Browsing Lapham’s Quarterly, I came upon an interesting little article under the heading, “Practice and Theory.” Then I noticed the date, c. 25 BC, Rome—hardly current for online content. I soon realized I was reading a passage from Vitruvius’ On Architecture, one of those texts in the canon of western architecture that I should be familiar with—or at the very least know about. The former I make not claims to. I’m afraid the latter is more the case.
This might come as a shock, but I have not actually read his entire ten-volume treatise. On another note of disappointment, the man’s life remains obscure and I have no intention of making it any less so here. Be that as it may, the passage reproduced here seems relevant in this era of increasing specialization, professional insularity, technology- and theory-driven practices, and unstable business models.
More after the break.
The architect should be equipped with knowledge of many branches of study and varied kinds of learning, for it is by his judgment that all work done by the other arts is put to test. This knowledge is the child of practice and theory. Practice is the continuous and regular exercise of employment where manual work is done with any necessary material according to the design of a drawing. Theory, on the other hand, is the ability to demonstrate and explain the productions of dexterity on the principles of proportion.
It follows, therefore, that architects who have aimed at acquiring manual skill without scholarship have never been able to reach a position of authority to correspond to their pains, while those who relied only upon theories and scholarship were obviously hunting the shadow, not the substance. But those who have a thorough knowledge of both, like men armed at all points, have sooner attained their object and carried authority with them.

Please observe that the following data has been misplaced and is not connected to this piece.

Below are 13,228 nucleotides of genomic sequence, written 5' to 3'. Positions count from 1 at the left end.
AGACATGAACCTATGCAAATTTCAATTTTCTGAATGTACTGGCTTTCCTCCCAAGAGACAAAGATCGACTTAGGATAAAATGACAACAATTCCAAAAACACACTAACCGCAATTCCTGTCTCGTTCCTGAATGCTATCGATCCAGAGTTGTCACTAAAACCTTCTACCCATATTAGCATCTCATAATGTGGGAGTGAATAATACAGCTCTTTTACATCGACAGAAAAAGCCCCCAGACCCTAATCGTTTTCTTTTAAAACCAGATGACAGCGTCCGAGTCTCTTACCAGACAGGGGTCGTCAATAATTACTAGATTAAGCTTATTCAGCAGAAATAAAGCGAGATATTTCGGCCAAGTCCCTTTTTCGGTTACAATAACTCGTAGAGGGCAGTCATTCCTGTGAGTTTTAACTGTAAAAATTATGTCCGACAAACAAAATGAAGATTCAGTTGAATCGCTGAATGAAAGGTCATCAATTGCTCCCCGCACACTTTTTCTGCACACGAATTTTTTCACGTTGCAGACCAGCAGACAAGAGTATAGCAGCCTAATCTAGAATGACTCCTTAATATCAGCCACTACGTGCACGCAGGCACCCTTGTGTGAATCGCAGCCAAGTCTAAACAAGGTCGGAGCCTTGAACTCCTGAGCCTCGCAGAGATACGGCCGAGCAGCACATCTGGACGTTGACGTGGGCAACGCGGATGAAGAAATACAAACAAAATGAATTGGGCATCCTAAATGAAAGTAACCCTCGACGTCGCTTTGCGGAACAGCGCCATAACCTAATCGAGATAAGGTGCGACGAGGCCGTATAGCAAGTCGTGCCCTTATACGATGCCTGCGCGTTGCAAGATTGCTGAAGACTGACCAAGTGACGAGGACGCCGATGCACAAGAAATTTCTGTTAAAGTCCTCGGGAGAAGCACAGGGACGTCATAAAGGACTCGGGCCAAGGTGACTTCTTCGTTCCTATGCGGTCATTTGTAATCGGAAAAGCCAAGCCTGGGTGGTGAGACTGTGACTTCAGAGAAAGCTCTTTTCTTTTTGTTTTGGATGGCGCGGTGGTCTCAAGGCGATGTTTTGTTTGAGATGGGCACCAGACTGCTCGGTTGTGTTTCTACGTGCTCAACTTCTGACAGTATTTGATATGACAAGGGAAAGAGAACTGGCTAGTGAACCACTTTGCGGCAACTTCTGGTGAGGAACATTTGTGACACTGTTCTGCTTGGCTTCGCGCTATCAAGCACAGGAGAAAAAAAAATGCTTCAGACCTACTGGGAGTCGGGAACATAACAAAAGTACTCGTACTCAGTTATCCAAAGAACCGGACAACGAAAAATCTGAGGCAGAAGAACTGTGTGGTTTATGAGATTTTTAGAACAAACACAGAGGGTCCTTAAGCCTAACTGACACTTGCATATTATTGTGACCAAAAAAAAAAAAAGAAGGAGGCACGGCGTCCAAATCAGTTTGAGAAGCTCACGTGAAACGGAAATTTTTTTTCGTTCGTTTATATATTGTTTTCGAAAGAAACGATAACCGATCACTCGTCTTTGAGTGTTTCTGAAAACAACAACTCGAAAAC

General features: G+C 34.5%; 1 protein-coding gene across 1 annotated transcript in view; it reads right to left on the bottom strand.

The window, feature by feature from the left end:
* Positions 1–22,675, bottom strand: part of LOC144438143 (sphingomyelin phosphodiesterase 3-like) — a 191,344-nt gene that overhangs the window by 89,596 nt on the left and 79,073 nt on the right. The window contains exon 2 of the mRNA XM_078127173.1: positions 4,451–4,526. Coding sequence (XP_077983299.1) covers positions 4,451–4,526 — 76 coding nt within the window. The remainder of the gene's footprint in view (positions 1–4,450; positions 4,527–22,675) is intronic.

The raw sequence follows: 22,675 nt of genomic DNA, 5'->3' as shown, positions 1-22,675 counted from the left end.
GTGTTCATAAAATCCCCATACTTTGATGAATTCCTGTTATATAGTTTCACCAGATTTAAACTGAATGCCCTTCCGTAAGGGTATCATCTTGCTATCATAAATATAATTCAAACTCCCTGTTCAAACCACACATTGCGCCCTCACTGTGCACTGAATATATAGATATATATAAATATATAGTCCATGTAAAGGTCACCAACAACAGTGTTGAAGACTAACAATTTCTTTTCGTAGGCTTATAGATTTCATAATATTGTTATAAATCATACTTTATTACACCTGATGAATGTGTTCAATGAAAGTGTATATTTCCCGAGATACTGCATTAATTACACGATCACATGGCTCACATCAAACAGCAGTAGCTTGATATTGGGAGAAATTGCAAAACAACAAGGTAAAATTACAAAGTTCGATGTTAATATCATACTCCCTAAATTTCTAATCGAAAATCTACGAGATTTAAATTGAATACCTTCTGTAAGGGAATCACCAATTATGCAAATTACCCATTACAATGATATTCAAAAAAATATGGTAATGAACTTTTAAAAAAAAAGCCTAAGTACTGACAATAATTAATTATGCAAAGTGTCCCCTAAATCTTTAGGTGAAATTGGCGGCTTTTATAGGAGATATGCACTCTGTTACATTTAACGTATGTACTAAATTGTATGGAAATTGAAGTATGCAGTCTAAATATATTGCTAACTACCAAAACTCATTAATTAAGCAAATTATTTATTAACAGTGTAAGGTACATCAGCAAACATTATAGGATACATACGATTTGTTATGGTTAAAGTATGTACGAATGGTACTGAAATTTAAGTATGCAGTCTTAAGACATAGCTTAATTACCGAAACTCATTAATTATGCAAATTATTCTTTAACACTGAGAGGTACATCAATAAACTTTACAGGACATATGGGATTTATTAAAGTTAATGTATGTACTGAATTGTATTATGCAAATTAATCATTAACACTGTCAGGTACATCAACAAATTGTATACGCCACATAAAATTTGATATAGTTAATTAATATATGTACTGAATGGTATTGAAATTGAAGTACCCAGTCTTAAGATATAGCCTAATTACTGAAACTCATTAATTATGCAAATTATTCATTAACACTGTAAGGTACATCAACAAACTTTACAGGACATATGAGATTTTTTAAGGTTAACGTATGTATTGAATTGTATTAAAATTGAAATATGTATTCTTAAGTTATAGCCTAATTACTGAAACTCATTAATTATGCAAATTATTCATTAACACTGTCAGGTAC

In all matters, but particularly in architecture, there are these two points: the thing signified, and that which gives it its significance. That which is signified is the subject of which we may be speaking, and that which gives significance is a demonstration on scientific principles. It appears, then, that one who professes himself an architect should be well versed in both directions. He ought, therefore, to be both naturally gifted and amenable to instruction. Neither natural ability without instruction nor instruction without natural ability can make the perfect artist. Let him be educated, skillful with the pencil, instructed in geometry, know much history, have followed the philosophers with attention, understand music, have some knowledge of medicine, know the opinions of the jurists, and be acquainted with astronomy and the theory of the heavens.
It may not be as concise as Peter Zumthor’s slender, cloth-bound volume, Thinking Architecture, but it is similarly personal and revealing of one person’s thoughts (many thoughts) about the implications of spatial practice and on humanity and on the self. For Vitruvius, it may have all emerged out of his diagram, today known as Vitruvian Man.